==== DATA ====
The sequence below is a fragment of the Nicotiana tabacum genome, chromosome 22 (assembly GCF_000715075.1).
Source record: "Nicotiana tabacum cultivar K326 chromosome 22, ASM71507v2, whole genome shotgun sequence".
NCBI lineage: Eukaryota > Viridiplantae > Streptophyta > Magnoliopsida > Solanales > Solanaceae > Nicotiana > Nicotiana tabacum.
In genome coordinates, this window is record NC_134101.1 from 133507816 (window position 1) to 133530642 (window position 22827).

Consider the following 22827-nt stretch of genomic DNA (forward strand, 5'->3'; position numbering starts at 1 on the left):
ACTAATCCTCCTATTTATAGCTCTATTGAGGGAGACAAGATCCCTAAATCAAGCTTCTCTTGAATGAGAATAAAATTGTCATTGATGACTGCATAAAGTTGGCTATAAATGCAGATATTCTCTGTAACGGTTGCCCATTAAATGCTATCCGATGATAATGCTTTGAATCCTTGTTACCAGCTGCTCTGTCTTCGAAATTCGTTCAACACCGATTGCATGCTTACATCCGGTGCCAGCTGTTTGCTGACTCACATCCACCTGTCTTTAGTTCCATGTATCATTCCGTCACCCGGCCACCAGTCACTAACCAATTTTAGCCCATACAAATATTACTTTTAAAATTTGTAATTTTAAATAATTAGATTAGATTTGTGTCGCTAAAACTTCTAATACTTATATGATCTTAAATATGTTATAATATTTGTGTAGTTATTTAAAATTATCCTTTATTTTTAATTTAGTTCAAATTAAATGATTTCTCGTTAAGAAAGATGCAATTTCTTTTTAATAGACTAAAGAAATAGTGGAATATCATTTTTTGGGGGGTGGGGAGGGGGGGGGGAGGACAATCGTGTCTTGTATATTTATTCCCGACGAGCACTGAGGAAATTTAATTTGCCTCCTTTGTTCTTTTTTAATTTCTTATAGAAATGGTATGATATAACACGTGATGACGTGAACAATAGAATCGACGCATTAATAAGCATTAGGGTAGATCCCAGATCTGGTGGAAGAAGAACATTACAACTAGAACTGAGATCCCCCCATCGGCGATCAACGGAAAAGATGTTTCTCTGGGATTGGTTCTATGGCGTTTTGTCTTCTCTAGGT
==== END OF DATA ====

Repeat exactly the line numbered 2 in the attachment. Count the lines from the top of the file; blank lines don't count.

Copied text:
Source record: "Nicotiana tabacum cultivar K326 chromosome 22, ASM71507v2, whole genome shotgun sequence".